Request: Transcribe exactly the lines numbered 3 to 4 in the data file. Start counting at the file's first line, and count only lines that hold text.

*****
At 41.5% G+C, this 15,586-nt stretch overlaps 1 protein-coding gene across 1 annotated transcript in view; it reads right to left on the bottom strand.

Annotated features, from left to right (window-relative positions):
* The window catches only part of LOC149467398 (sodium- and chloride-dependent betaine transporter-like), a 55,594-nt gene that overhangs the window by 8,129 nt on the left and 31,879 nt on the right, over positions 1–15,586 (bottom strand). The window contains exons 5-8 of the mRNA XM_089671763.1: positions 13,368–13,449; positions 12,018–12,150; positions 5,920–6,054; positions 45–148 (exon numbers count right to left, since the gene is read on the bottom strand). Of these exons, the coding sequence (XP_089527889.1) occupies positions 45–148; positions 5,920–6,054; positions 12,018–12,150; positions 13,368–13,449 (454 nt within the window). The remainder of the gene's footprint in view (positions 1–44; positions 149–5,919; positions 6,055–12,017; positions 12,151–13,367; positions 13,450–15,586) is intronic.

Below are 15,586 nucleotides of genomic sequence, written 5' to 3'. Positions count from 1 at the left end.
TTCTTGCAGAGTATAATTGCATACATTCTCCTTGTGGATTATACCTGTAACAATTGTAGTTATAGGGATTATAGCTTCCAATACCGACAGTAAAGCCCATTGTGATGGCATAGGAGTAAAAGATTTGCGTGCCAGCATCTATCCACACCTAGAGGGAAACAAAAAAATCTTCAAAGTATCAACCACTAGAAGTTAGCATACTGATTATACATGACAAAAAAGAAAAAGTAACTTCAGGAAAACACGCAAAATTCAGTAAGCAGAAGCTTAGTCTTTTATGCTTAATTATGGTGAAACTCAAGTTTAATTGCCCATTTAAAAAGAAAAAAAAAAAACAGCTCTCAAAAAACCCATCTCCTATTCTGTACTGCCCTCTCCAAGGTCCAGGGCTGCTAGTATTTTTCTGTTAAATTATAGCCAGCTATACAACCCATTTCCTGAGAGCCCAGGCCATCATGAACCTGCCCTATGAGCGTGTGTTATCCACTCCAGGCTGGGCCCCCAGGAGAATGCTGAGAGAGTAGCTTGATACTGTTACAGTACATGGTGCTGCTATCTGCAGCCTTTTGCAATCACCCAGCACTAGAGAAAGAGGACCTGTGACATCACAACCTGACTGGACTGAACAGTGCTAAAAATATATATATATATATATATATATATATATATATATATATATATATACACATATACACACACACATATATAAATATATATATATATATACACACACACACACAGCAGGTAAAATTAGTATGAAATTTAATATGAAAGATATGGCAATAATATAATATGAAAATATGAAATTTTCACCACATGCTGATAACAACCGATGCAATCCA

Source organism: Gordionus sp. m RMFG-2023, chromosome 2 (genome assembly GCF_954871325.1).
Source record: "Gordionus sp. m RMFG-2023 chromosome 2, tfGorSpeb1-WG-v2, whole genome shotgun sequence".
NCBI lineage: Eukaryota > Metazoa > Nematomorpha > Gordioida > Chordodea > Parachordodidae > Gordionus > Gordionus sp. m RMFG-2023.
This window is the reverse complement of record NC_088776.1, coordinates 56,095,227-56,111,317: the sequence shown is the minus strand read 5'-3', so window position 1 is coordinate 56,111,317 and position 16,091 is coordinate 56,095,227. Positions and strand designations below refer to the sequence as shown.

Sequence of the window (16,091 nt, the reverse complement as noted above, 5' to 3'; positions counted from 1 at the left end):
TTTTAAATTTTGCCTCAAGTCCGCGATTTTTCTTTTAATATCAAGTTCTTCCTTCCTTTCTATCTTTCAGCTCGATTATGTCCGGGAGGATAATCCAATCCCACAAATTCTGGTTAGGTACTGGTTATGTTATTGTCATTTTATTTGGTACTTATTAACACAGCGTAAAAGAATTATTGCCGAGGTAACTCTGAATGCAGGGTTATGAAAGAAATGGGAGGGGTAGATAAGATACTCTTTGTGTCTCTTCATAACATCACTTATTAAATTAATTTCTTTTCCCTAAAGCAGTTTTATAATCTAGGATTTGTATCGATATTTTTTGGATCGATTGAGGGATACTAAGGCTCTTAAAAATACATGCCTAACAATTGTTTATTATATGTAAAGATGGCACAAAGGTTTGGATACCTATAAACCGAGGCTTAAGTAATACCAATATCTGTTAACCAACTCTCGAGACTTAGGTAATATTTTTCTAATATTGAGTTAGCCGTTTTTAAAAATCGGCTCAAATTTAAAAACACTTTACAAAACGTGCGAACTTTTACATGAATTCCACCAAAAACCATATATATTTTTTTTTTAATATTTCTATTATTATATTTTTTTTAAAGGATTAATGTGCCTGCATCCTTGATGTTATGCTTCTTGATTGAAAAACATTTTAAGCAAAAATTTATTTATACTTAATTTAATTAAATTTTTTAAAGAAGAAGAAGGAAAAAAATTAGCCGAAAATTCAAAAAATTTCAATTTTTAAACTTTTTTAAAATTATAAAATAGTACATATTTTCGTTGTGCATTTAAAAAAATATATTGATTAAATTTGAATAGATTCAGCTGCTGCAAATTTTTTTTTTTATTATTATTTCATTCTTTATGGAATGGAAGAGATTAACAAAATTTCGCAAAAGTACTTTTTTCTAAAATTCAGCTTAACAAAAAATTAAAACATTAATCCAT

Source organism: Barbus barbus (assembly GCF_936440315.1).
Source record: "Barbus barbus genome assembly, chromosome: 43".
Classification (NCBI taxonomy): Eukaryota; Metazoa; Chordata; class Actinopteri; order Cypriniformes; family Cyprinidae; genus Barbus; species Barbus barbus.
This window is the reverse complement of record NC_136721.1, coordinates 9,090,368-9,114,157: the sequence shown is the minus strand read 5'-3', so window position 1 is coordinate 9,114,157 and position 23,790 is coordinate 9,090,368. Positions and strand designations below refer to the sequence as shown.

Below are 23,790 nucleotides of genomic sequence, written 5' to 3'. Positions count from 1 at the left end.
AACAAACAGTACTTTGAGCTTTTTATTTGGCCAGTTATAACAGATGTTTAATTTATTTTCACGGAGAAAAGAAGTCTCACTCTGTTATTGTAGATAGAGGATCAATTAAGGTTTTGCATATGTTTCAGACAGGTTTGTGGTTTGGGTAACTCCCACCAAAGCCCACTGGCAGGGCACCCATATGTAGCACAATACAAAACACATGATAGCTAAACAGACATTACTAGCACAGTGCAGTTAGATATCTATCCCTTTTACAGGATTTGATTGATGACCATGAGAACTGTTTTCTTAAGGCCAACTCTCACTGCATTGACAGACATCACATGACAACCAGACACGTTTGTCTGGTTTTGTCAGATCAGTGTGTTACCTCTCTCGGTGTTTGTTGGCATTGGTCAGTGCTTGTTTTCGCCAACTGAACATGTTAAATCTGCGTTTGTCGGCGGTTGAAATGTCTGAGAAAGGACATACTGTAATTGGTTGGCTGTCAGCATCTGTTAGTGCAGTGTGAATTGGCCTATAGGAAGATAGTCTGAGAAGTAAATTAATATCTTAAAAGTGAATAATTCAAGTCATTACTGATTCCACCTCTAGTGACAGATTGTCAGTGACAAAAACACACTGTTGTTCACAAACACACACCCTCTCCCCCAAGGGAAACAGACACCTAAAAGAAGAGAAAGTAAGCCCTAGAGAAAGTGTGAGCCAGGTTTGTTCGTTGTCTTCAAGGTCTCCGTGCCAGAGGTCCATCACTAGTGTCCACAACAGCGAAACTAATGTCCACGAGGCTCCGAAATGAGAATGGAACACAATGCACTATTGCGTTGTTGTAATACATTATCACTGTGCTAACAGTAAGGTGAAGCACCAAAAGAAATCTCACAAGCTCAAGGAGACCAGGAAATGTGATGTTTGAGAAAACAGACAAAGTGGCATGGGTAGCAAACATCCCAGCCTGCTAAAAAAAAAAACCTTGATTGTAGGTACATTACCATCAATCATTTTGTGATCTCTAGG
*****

* The window catches only part of LOC149467398 (sodium- and chloride-dependent betaine transporter-like), a 55,594-nt gene that overhangs the window by 8,129 nt on the left and 31,879 nt on the right, over positions 1–15,586 (bottom strand). The window contains exons 5-8 of the mRNA XM_089671763.1: positions 13,368–13,449; positions 12,018–12,150; positions 5,920–6,054; positions 45–148 (exon numbers count right to left, since the gene is read on the bottom strand). Of these exons, the coding sequence (XP_089527889.1) occupies positions 45–148; positions 5,920–6,054; positions 12,018–12,150; positions 13,368–13,449 (454 nt within the window). The remainder of the gene's footprint in view (positions 1–44; positions 149–5,919; positions 6,055–12,017; positions 12,151–13,367; positions 13,450–15,586) is intronic.

Below are 15,586 nucleotides of genomic sequence, written 5' to 3'. Positions count from 1 at the left end.